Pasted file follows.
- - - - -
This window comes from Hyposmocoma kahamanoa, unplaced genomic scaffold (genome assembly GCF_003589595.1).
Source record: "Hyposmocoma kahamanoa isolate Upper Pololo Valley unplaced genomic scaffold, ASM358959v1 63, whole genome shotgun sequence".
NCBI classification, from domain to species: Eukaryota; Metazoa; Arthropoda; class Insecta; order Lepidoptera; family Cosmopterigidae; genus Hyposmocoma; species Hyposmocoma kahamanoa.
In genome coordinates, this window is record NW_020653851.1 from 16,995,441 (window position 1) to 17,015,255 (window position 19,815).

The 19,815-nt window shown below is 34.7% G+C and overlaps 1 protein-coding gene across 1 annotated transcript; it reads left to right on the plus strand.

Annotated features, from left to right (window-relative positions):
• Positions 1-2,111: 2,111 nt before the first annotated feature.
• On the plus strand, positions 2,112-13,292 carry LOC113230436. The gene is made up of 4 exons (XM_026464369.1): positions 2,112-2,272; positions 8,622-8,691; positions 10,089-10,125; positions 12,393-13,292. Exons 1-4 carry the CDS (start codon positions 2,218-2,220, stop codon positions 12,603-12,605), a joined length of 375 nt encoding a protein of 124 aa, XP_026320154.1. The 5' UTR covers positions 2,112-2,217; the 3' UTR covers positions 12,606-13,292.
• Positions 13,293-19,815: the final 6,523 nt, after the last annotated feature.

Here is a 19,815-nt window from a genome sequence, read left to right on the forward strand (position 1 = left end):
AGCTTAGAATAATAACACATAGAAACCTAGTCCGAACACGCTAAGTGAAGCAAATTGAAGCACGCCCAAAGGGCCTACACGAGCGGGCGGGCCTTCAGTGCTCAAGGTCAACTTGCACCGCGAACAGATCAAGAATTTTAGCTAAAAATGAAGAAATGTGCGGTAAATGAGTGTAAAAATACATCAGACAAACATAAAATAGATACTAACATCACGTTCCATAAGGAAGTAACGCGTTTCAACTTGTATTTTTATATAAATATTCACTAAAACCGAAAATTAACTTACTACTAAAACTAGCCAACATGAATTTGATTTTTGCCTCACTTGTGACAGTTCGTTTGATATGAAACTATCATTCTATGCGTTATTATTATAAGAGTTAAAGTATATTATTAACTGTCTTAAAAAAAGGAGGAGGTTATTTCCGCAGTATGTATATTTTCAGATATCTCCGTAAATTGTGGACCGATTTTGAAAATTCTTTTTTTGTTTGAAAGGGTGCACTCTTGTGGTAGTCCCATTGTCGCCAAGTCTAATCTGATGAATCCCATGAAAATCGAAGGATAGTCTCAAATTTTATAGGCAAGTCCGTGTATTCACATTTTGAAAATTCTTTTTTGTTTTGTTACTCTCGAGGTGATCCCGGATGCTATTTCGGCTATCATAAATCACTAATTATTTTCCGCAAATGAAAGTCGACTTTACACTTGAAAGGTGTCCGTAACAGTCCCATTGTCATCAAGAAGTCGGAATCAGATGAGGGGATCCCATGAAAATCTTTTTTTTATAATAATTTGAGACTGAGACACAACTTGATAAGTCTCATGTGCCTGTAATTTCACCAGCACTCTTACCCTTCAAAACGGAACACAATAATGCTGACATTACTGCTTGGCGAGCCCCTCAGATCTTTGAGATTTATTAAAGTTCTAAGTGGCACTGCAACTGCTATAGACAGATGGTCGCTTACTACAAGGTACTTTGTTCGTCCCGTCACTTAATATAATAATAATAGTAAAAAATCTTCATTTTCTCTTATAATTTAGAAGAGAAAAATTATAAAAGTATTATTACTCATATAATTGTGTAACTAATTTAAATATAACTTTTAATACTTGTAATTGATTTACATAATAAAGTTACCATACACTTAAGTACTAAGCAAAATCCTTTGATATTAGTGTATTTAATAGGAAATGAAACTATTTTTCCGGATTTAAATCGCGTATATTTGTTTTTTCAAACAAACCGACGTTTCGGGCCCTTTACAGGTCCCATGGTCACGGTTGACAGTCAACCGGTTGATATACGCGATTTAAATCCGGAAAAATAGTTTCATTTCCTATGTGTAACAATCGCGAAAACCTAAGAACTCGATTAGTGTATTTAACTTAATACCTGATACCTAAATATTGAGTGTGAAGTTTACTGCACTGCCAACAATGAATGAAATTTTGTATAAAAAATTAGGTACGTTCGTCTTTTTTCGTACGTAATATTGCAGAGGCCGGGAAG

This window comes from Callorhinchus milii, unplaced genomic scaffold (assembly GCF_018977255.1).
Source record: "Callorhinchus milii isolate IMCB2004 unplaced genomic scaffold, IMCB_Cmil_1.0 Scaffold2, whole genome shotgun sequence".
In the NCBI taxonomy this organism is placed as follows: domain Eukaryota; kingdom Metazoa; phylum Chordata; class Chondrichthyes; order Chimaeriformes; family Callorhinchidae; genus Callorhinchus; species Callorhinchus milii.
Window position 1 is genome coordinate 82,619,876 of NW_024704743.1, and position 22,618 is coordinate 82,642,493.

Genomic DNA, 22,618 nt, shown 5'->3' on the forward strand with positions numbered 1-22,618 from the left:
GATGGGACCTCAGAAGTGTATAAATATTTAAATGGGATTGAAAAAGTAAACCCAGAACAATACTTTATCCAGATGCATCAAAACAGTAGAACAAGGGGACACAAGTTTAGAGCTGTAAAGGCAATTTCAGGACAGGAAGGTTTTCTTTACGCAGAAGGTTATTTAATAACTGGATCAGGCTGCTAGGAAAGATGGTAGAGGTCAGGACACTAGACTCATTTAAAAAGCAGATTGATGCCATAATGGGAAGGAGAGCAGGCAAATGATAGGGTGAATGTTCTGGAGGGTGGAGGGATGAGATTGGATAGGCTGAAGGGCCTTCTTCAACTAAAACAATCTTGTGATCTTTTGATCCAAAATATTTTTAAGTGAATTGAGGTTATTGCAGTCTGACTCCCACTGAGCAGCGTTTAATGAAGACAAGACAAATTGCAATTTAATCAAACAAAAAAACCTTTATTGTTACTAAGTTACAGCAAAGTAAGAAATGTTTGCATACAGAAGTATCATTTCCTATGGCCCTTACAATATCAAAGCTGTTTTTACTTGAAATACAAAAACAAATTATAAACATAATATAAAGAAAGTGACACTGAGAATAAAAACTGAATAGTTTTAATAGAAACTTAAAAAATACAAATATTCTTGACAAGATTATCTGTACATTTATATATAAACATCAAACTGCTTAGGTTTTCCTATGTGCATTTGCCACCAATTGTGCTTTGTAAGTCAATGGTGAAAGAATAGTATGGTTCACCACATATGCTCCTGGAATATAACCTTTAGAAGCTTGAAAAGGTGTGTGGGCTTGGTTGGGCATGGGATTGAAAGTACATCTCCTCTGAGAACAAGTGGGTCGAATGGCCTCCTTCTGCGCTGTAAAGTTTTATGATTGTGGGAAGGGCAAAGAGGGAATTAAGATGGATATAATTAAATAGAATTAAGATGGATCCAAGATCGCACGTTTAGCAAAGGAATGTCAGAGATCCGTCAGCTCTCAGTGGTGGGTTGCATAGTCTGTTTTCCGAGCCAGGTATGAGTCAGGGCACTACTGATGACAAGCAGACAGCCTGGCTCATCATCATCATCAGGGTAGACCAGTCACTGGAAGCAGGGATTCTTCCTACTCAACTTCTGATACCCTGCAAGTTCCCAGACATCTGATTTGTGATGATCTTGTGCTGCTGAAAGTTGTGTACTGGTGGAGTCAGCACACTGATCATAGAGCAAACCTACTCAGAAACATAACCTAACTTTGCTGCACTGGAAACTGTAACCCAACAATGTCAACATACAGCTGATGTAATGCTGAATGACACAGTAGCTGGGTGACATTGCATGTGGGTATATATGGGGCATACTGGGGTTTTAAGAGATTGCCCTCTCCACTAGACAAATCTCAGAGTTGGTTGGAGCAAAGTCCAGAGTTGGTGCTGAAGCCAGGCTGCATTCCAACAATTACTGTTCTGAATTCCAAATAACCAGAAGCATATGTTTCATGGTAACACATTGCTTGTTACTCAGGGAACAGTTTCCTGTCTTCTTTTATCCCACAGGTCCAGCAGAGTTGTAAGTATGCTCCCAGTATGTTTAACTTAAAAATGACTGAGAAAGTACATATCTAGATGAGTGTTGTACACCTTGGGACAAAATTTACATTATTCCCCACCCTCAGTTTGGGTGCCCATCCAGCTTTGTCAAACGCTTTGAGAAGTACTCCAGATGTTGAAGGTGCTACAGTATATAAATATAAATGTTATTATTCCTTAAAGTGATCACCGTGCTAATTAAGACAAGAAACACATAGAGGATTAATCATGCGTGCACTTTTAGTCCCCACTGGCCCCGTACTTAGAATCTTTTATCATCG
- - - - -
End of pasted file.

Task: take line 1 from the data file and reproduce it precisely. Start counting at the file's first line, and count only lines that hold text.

This window comes from Hyposmocoma kahamanoa, unplaced genomic scaffold (genome assembly GCF_003589595.1).